pelvis

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See also: pélvis

English[edit]

Etymology[edit]

From Latin pelvis (basin), from Old Latin peluis (basin), from Proto-Indo-European *pel- (container). Compare Sanskrit पलव (palava, wicker-work basket of for catching fish), Ancient Greek πήληξ (pḗlēx, helmet).

Pronunciation[edit]

Noun[edit]

pelvis (plural pelvises or pelves)

  1. (anatomy) The large compound bone structure at the base of the spine that supports the legs. It consists of hip bone, sacrum and coccyx.
  2. (anatomy) A funnel-shaped cavity, especially such a cavity in the kidney into which urine passes towards the ureter

Related terms[edit]

Translations[edit]

See also[edit]


Catalan[edit]

Catalan Wikipedia has an article on:
Wikipedia ca

Etymology[edit]

From Latin pelvis.

Noun[edit]

pelvis f (plural pelvis)

  1. pelvis

Derived terms[edit]


Latin[edit]

Etymology[edit]

From Old Latin peluis (basin), from Proto-Indo-European *pel- (container).

Pronunciation[edit]

Noun[edit]

pelvis f (genitive pelvis); third declension

  1. shallow bowl or basin

Inflection[edit]

Third declension, alternative accusative singular in -im, alternative ablative singular in and accusative plural in -īs.

Case Singular Plural
nominative pelvis pelvēs
genitive pelvis pelvium
dative pelvī pelvibus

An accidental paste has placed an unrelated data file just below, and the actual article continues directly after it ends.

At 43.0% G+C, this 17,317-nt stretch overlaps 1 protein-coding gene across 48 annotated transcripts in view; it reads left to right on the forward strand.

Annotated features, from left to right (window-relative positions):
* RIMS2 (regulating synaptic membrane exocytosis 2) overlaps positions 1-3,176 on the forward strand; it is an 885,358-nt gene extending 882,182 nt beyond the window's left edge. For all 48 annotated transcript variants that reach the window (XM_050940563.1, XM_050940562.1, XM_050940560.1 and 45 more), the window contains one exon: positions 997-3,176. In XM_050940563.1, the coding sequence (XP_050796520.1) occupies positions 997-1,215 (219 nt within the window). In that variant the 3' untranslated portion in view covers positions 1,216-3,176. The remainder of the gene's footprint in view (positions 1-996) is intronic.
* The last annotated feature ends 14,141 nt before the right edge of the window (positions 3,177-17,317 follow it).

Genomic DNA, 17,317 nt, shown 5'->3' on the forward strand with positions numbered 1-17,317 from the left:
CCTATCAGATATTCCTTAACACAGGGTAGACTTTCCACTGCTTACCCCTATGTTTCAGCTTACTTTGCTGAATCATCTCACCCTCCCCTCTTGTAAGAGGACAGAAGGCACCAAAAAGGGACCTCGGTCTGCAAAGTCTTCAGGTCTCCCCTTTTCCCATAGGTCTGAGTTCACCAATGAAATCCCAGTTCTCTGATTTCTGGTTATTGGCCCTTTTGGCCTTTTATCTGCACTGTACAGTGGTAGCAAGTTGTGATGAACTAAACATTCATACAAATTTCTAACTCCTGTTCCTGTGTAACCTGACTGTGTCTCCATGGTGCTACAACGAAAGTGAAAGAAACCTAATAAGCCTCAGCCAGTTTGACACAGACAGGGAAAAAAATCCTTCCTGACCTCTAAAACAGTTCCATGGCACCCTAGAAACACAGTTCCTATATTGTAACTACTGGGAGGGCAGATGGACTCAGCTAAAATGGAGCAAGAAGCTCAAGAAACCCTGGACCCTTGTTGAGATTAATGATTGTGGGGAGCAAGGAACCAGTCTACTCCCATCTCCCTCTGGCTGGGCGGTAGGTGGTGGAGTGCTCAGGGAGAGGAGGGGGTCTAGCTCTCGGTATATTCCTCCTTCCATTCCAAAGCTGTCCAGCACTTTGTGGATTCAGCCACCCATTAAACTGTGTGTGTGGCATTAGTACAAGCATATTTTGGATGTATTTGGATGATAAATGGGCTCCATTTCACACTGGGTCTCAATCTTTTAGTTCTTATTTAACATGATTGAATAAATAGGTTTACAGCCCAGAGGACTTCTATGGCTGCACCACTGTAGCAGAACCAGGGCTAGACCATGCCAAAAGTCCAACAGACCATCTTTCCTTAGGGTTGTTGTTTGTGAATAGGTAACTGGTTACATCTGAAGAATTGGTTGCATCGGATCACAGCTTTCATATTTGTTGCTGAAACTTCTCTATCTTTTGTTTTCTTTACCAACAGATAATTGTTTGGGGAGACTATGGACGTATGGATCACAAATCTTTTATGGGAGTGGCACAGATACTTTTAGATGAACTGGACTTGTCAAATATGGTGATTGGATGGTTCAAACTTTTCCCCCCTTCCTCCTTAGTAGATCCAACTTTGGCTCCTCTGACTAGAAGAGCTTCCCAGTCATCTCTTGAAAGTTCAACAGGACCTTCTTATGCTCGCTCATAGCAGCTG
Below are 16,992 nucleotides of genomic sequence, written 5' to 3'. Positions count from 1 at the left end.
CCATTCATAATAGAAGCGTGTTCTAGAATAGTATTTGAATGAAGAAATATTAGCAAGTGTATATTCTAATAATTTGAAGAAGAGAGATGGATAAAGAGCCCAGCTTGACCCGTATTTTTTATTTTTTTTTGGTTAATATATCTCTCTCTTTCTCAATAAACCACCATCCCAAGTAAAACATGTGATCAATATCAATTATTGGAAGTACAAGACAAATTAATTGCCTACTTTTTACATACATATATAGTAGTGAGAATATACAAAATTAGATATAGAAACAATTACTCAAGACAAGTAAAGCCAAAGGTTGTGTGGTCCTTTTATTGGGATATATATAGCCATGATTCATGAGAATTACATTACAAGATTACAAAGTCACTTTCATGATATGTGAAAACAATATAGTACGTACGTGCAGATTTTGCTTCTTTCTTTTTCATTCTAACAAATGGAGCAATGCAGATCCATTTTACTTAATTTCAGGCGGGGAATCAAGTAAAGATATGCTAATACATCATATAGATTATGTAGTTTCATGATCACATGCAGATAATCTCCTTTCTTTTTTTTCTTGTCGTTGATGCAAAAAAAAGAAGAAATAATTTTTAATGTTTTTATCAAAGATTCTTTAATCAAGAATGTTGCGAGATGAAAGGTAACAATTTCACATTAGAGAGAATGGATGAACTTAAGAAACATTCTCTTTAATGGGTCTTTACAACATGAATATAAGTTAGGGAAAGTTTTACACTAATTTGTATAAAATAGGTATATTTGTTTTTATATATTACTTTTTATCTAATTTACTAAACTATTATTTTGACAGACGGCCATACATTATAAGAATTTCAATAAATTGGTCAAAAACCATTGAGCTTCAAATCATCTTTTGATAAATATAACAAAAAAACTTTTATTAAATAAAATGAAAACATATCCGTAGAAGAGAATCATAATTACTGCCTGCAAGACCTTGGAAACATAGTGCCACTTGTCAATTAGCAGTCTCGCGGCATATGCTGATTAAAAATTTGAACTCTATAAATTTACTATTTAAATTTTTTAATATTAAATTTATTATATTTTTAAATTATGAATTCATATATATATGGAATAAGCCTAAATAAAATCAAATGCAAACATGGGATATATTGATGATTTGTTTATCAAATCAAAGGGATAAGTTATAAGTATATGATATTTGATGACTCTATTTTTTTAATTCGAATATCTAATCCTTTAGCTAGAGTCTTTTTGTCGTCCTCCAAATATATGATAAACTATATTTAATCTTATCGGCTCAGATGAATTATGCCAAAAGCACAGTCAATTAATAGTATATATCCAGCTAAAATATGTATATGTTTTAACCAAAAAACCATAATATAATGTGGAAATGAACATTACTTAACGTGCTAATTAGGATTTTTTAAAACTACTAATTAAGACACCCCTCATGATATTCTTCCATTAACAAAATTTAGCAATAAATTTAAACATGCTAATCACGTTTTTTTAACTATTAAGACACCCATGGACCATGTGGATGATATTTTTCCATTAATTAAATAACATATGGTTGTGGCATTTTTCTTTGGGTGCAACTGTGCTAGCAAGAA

accusative pelvem
pelvim
pelvēs
pelvīs
ablative pelve
pelvī
pelvibus
vocative pelvis pelvēs

References[edit]

  • pelvis in Charlton T. Lewis and Charles Short (1879) A Latin Dictionary, Oxford: Clarendon Press
  • pelvis in Charlton T. Lewis (1891) An Elementary Latin Dictionary, New York: Harper & Brothers
  • du Cange, Charles (1883), “pelvis”, in G. A. Louis Henschel, Pierre Carpentier, Léopold Favre, editors, Glossarium Mediæ et Infimæ Latinitatis (in Latin), Niort: L. Favre
  • pelvis” in Félix Gaffiot’s Dictionnaire Illustré Latin-Français, Hachette (1934)
  • pelvis in Harry Thurston Peck, editor (1898) Harper's Dictionary of Classical Antiquities, New York: Harper & Brothers
  • pelvis in William Smith et al., editor (1890) A Dictionary of Greek and Roman Antiquities, London: William Wayte. G. E. Marindin

Spanish[edit]

Spanish Wikipedia has an article on:
Wikipedia es

Etymology[edit]

From Latin pelvis.

Noun[edit]

pelvis f (plural pelvis)

  1. pelvis

Related terms[edit]